Differences in quality of life among college student electronic cigarette users
Purpose: The purpose of this study was to explore an association between e-cigarette use and Quality of Life (QOL) among college students. Methods: During February 2016, 1,132 students completed an online survey that included measures of tobacco use and the WHOQOL-BREF instrument. Differences were tested using Chi-square, Fisher’s exact test, and ANOVA, and regression was used to assess possible relationships. Results: E-cigarettes were used by 6.97% of the participants, either solo or along with traditional cigarettes. Bivariate analyses suggest that male college students are more likely than females to use e-cigarettes, either solo or in combination with traditional cigarettes (χ2 =19.4, P < .01). Lesbian, gay, and bisexual students are more likely than heterosexual students to use traditional cigarettes, either solo or in combination with e-cigarettes (χ2 = 32.9, P < .01). Multivariate models suggest that for every 10-unit increase in overall QOL, psychological well-being, social relations or environmental health the adjusted odds of being a sole cigarette user were significantly lower (all, P < .01), respectively. For every 10-unit increase in psychological well-being the adjusted odds of being a dual user was significantly lower (OR = .83, P = .026). Conclusions: Findings indicate that lower quality of life appears to be connected to tobacco use.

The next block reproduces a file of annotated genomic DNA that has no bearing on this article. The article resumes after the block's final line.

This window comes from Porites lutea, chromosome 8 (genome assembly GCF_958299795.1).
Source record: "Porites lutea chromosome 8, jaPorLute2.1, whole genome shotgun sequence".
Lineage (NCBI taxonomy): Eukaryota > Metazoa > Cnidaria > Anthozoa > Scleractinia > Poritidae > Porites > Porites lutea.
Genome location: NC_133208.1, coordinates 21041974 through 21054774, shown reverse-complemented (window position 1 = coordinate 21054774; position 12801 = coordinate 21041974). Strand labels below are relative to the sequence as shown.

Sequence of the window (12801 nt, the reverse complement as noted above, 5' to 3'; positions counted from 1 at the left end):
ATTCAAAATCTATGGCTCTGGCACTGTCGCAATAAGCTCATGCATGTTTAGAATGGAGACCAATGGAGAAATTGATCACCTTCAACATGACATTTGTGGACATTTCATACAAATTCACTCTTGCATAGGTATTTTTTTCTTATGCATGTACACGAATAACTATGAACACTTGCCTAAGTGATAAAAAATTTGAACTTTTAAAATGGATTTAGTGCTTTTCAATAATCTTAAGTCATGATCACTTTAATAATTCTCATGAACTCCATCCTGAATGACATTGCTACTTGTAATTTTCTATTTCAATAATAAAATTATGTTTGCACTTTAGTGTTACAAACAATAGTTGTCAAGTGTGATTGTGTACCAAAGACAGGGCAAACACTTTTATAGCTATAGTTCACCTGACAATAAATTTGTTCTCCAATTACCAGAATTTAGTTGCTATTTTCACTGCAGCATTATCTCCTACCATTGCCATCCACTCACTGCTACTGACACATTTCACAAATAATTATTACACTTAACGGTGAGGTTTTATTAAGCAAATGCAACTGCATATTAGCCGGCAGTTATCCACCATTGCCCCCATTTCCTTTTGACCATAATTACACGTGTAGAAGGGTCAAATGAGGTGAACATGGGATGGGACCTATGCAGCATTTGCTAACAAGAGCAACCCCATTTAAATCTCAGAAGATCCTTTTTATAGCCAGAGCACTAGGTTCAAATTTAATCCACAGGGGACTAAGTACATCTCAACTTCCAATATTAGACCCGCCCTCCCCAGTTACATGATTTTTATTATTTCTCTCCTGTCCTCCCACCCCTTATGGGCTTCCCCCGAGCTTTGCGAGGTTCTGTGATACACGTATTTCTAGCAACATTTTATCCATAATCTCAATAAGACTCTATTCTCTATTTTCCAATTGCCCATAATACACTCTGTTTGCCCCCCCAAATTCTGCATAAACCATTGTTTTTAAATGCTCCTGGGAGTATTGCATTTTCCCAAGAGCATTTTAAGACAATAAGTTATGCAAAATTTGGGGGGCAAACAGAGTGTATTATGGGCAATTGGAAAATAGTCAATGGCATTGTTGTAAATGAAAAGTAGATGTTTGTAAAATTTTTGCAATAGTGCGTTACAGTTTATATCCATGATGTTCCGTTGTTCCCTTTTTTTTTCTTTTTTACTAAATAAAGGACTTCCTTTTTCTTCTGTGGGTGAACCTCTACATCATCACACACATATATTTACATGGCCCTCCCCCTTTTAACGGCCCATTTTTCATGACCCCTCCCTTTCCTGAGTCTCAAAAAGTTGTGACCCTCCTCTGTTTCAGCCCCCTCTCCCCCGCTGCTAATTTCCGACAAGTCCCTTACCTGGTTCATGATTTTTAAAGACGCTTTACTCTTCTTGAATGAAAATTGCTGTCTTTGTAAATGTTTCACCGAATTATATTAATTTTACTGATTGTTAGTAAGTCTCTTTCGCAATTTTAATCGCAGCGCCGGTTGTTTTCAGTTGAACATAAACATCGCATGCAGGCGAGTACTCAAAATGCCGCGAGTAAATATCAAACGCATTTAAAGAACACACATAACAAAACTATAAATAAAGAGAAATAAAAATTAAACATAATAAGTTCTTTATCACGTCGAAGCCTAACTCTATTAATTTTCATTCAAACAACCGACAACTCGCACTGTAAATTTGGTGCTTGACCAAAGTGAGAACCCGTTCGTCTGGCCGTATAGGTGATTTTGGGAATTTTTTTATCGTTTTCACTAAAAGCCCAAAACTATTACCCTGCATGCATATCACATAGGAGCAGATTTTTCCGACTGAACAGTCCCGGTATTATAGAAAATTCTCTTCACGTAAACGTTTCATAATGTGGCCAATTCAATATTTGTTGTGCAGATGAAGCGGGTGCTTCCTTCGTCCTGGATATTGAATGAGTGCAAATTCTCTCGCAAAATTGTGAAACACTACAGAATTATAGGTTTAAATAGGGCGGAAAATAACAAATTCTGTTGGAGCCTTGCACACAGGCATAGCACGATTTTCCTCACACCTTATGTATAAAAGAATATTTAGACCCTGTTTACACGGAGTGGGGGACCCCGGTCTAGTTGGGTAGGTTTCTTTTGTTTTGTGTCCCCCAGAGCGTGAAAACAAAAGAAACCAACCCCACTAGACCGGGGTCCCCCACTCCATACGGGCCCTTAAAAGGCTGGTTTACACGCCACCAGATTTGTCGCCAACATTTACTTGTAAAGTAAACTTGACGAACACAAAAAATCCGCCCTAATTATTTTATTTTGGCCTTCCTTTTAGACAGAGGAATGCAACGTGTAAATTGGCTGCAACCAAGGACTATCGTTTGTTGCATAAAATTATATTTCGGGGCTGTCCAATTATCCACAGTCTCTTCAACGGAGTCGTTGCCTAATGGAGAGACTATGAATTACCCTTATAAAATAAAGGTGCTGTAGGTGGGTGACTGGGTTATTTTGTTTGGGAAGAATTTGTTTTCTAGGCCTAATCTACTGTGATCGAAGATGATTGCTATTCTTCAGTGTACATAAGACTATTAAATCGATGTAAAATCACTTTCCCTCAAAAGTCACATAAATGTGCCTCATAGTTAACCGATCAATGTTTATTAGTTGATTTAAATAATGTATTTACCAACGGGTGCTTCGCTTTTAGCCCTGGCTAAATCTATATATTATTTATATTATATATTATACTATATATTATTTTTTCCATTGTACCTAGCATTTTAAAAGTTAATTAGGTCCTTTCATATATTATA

& Crawford, T.
(2018). Differences in quality of life among college student electronic cigarette users. AIMS Public Health, 5 (4), 454-462.